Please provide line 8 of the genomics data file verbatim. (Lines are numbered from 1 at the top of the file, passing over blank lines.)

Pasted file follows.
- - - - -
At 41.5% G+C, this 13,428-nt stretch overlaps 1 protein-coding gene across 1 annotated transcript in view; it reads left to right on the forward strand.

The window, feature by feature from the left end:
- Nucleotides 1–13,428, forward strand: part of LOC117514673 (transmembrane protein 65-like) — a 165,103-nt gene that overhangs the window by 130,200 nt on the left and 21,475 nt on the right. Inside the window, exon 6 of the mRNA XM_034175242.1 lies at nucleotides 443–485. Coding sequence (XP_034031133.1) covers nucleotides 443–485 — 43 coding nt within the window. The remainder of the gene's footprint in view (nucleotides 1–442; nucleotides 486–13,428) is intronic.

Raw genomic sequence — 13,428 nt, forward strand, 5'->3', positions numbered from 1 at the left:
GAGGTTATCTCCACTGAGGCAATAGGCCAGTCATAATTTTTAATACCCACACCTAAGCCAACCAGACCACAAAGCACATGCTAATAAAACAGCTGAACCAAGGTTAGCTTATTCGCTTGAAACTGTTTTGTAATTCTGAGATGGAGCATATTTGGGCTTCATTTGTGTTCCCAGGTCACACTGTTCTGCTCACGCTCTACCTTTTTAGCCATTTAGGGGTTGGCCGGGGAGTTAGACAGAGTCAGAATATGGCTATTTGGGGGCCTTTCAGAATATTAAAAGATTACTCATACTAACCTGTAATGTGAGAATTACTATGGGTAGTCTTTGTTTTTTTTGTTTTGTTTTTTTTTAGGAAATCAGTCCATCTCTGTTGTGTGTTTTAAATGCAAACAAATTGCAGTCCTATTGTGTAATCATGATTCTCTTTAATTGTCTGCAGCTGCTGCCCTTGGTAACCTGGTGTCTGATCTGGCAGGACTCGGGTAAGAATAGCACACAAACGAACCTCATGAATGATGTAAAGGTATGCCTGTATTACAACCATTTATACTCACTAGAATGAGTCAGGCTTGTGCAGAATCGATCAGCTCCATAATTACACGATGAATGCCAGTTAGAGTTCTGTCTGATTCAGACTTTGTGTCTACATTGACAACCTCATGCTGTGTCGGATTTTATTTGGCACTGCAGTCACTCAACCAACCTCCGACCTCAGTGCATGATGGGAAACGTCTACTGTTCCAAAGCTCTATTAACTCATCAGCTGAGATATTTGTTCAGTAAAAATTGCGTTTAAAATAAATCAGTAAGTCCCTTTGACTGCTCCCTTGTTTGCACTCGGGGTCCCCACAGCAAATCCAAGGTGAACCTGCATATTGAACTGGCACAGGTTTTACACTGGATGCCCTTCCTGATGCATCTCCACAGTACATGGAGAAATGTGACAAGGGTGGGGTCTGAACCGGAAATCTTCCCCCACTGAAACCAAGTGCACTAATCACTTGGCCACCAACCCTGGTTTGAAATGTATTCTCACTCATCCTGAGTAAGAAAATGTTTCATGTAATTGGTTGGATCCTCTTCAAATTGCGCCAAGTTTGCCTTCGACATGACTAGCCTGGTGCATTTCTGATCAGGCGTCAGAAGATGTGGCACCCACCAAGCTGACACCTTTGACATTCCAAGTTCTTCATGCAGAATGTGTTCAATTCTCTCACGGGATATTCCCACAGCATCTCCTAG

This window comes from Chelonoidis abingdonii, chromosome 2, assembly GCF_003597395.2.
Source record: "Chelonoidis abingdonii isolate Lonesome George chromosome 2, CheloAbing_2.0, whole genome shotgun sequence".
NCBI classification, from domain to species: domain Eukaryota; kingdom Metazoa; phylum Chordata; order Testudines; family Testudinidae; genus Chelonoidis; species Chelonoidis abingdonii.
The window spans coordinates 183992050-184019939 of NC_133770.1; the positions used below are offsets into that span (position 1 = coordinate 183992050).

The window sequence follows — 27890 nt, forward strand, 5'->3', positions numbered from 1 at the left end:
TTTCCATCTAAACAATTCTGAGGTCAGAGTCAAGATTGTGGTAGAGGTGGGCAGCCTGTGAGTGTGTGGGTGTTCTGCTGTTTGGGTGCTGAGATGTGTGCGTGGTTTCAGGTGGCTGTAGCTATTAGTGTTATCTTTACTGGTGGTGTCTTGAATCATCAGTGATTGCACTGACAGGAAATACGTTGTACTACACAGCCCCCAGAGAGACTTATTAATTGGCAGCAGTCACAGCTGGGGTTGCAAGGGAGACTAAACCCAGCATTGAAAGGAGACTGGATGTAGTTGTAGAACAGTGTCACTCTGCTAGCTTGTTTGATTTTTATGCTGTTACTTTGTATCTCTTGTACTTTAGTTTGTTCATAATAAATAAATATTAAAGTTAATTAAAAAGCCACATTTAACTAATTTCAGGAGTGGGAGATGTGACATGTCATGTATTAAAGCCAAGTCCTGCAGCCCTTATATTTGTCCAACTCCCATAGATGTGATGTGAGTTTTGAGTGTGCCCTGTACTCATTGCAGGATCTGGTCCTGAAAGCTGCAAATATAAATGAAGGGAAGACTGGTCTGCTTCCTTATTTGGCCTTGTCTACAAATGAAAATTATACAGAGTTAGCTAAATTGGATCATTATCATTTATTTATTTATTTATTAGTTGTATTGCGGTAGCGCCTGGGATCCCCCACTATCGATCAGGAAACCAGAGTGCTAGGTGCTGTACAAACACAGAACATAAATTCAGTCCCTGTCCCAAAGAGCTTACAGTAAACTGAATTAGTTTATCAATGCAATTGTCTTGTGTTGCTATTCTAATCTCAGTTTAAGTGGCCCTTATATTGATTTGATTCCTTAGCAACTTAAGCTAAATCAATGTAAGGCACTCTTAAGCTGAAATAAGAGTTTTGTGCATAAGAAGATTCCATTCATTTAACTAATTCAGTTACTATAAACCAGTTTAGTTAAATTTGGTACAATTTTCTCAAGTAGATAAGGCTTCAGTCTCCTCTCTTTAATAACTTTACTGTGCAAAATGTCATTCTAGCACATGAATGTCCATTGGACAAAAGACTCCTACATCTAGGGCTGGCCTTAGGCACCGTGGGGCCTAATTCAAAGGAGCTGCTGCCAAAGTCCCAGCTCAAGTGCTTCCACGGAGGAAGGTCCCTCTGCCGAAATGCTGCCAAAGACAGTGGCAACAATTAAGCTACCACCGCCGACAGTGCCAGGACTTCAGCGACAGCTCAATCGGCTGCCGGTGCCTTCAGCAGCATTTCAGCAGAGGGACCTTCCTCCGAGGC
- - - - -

NCBI classification, from domain to species: domain Eukaryota; kingdom Metazoa; phylum Chordata; order Testudines; family Testudinidae; genus Chelonoidis; species Chelonoidis abingdonii.